Sunday, March 7, 2010

Conserving and restoring moorlands can slow down climate change

One India: Scientists have stressed that conserving and restoring the moorlands is important because they are some of the rarest habitats in the world, home to extremely rare animals and plants, and can also slow down climate change. Seventy-five per cent of the world's heather moorlands are in the UK. However, pollution, overgrazing and wild fires have damaged large areas.

Several organisations in the Peak District National Park in England are trying to restore and conserve the moorland habitat. Moorlands in good condition act as a valuable carbon sink that absorbs more carbon from the atmosphere than it releases, thereby slowing climate change.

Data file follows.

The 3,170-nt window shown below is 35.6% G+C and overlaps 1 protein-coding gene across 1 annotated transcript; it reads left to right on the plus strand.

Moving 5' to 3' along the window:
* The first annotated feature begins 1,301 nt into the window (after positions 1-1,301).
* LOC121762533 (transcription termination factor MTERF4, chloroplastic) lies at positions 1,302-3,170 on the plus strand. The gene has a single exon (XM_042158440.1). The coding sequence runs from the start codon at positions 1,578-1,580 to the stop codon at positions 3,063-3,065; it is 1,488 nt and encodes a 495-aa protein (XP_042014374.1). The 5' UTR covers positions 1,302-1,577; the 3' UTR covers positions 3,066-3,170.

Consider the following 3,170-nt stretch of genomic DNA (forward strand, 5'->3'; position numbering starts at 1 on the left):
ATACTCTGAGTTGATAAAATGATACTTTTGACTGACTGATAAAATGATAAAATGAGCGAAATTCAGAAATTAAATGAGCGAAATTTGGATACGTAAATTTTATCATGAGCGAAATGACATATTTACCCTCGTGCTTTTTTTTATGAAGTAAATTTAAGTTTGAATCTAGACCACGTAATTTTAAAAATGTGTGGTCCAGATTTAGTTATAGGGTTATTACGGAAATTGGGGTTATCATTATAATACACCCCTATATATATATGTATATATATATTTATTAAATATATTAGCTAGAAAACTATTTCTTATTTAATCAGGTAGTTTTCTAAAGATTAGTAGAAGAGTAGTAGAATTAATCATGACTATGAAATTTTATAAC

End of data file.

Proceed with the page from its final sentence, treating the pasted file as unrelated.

The Peak District Moorlands currently stores between 16 and 20 million tonnes of carbon; and together with the rest of the UK's peat lands are the single largest carbon reserve in the UK-storing the equivalent of 20 years of UK carbon dioxide emissions…..

In the Peak District, view north from Barrow Moor, shot by Eirian Evans, Wikimedia Commons via the Geograph Project, under the Creative Commons Attribution-Share Alike 2.0 Generic license

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